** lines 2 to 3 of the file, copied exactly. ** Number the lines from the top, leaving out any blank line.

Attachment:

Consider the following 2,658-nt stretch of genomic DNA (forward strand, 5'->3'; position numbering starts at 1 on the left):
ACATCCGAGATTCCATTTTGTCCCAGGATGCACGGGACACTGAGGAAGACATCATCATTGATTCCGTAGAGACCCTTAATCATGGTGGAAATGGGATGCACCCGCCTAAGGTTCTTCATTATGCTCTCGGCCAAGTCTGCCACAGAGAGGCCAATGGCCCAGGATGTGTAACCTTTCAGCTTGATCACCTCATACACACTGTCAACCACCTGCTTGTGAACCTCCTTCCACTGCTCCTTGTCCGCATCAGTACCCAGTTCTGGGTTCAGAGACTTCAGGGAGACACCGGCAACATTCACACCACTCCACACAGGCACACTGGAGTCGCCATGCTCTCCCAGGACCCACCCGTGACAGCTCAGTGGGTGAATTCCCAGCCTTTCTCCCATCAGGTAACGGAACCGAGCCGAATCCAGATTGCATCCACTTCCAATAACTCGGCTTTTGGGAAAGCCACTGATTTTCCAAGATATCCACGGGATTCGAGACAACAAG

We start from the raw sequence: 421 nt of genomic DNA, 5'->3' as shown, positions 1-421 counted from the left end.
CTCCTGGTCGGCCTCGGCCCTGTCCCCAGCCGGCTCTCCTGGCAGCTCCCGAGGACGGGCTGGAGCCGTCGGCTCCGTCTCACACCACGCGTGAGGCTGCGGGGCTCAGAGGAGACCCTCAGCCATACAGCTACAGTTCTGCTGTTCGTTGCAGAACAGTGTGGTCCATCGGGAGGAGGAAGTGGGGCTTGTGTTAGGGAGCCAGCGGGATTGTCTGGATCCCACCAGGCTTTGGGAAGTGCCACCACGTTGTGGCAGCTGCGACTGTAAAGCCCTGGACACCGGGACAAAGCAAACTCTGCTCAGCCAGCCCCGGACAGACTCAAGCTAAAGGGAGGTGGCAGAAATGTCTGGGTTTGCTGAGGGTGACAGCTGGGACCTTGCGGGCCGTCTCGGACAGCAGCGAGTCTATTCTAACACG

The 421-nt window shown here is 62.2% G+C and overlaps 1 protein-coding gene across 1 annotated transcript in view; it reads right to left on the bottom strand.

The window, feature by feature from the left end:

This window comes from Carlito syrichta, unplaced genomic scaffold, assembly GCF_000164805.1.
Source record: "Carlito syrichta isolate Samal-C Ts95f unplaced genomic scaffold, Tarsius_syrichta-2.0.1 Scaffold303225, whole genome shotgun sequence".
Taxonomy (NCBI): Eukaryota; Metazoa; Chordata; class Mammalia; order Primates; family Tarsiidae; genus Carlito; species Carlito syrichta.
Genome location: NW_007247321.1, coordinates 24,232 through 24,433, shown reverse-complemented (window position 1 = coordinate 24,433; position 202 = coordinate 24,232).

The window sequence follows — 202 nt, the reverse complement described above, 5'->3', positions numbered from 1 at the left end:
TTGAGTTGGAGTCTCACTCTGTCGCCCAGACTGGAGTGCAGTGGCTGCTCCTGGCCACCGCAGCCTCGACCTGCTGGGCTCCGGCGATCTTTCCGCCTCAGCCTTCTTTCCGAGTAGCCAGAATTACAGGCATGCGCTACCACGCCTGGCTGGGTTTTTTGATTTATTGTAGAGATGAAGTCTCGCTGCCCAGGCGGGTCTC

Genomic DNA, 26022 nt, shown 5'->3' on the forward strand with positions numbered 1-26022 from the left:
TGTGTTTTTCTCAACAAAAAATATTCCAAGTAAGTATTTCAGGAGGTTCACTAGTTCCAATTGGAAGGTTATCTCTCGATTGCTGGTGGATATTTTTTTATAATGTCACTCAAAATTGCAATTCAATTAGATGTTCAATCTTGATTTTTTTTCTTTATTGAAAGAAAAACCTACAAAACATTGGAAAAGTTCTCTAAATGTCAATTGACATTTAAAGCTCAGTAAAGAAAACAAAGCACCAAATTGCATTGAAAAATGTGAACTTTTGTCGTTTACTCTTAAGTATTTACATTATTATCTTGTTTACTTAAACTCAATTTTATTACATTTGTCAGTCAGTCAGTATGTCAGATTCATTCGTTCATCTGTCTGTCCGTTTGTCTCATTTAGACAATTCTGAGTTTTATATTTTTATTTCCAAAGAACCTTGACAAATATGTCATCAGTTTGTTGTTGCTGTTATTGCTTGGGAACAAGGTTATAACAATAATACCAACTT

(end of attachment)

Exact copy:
ACATCCGAGATTCCATTTTGTCCCAGGATGCACGGGACACTGAGGAAGACATCATCATTGATTCCGTAGAGACCCTTAATCATGGTGGAAATGGGATGCACCCGCCTAAGGTTCTTCATTATGCTCTCGGCCAAGTCTGCCACAGAGAGGCCAATGGCCCAGGATGTGTAACCTTTCAGCTTGATCACCTCATACACACTGTCAACCACCTGCTTGTGAACCTCCTTCCACTGCTCCTTGTCCGCATCAGTACCCAGTTCTGGGTTCAGAGACTTCAGGGAGACACCGGCAACATTCACACCACTCCACACAGGCACACTGGAGTCGCCATGCTCTCCCAGGACCCACCCGTGACAGCTCAGTGGGTGAATTCCCAGCCTTTCTCCCATCAGGTAACGGAACCGAGCCGAATCCAGATTGCATCCACTTCCAATAACTCGGCTTTTGGGAAAGCCACTGATTTTCCAAGATATCCACGGGATTCGAGACAACAAG

We start from the raw sequence: 421 nt of genomic DNA, 5'->3' as shown, positions 1-421 counted from the left end.